A hydrogeological study assessed the evolution of groundwater levels in a site in Milano, Italy, where a road is under construction. In the area the depth to groundwater had been historically very low – less than two meters – until the industrial development and population increase, started in the 50’, determined a high increase in groundwater withdrawal and a subsequent decrease of groundwater table. Level started to increase gradually during the 70’, reaching a height able now to interfere with the road being built. This is consistent with the observed series of both public and private groundwater withdrawal rate from 1979 to 2005 in the town of Milano, which show a reduction with linear trend. Other collected data are irrigation, a part of which reaches the groundwater table, and rainfall. This has been previously analyzed to determine the variability and distribution during the period 1917-2010. The average rainfall has decreased by 200 mm since 1985, and its distribution is compatible with a Gaussian. Therefore, a groundwater flow was built with Modflow2000 and calibrated in steady-state condition with 2011 data. Since annual precipitation is responsible for low-period groundwater increase, a first simulation under a Monte Carlo approach was set by sampling 100 times the rainfall described as a Gaussian distribution with minimum and maximum equal to the minimum and maximum rainfall recorded during the observation period. One Modflow simulation was run for each sampling, observing the resulting groundwater head in some points along the road. As a result, probability curves of exceeding groundwater levels were delivered to the road designer. Also a deterministic simulation has been run to determine a precautionary groundwater level in the next 50 years. The rainfall was set equal to the average and well withdrawal was reduced by 35% following the observed evolution. This result is highly uncertain due to the impossibility to forecast the future industrial and civil groundwater demand.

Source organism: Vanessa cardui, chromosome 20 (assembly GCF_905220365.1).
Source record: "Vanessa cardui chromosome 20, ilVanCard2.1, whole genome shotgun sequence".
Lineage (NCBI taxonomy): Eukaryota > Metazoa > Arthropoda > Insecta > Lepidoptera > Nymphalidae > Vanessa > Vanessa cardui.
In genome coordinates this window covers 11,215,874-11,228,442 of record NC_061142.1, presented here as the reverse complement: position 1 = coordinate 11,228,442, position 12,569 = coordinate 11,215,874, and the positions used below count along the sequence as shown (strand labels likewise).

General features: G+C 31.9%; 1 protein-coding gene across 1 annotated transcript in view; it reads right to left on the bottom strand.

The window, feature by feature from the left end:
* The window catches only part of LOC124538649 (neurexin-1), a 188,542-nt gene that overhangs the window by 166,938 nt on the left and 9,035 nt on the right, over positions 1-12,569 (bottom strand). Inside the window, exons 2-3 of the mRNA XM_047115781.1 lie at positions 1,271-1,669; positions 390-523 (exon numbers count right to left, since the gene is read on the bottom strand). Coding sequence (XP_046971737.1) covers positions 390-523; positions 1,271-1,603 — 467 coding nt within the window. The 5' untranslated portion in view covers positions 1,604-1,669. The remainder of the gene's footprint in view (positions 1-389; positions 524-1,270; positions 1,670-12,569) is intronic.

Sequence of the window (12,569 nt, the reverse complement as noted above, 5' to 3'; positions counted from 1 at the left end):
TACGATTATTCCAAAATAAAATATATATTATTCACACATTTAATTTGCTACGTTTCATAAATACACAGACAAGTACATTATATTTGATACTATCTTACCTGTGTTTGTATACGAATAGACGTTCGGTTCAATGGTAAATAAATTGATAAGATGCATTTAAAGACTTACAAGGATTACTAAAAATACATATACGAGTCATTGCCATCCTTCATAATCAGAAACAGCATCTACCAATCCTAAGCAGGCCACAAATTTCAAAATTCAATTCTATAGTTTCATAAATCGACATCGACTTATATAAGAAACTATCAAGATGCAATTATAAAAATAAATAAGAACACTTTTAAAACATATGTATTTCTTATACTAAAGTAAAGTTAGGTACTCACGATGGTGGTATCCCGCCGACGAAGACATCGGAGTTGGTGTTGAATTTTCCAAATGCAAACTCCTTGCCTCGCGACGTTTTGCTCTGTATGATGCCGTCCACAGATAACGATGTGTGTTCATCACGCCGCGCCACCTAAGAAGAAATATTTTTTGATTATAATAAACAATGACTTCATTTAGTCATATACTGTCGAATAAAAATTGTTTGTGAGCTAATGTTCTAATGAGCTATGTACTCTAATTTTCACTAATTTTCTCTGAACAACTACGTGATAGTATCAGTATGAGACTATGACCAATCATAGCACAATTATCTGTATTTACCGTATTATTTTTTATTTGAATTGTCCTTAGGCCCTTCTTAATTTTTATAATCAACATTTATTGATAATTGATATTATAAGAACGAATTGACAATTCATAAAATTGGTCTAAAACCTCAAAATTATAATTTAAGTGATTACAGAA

Monte Carlo forecast of groundwater level rise in Milano, Italy

FRANCANI, VINCENZO;COLOMBO, LORIS
2014

Abstract

A hydrogeological study assessed the evolution of groundwater levels in a site in Milano, Italy, where a road is under construction. In the area the depth to groundwater had been historically very low – less than two meters – until the industrial development and population increase, started in the 50’, determined a high increase in groundwater withdrawal and a subsequent decrease of groundwater table. Level started to increase gradually during the 70’, reaching a height able now to interfere with the road being built. This is consistent with the observed series of both public and private groundwater withdrawal rate from 1979 to 2005 in the town of Milano, which show a reduction with linear trend. Other collected data are irrigation, a part of which reaches the groundwater table, and rainfall. This has been previously analyzed to determine the variability and distribution during the period 1917-2010. The average rainfall has decreased by 200 mm since 1985, and its distribution is compatible with a Gaussian. Therefore, a groundwater flow was built with Modflow2000 and calibrated in steady-state condition with 2011 data. Since annual precipitation is responsible for low-period groundwater increase, a first simulation under a Monte Carlo approach was set by sampling 100 times the rainfall described as a Gaussian distribution with minimum and maximum equal to the minimum and maximum rainfall recorded during the observation period. One Modflow simulation was run for each sampling, observing the resulting groundwater head in some points along the road. As a result, probability curves of exceeding groundwater levels were delivered to the road designer. Also a deterministic simulation has been run to determine a precautionary groundwater level in the next 50 years. The rainfall was set equal to the average and well withdrawal was reduced by 35% following the observed evolution. This result is highly uncertain due to the impossibility to forecast the future industrial and civil groundwater demand.
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Utilizza questo identificativo per citare o creare un link a questo documento: http://hdl.handle.net/11311/941367
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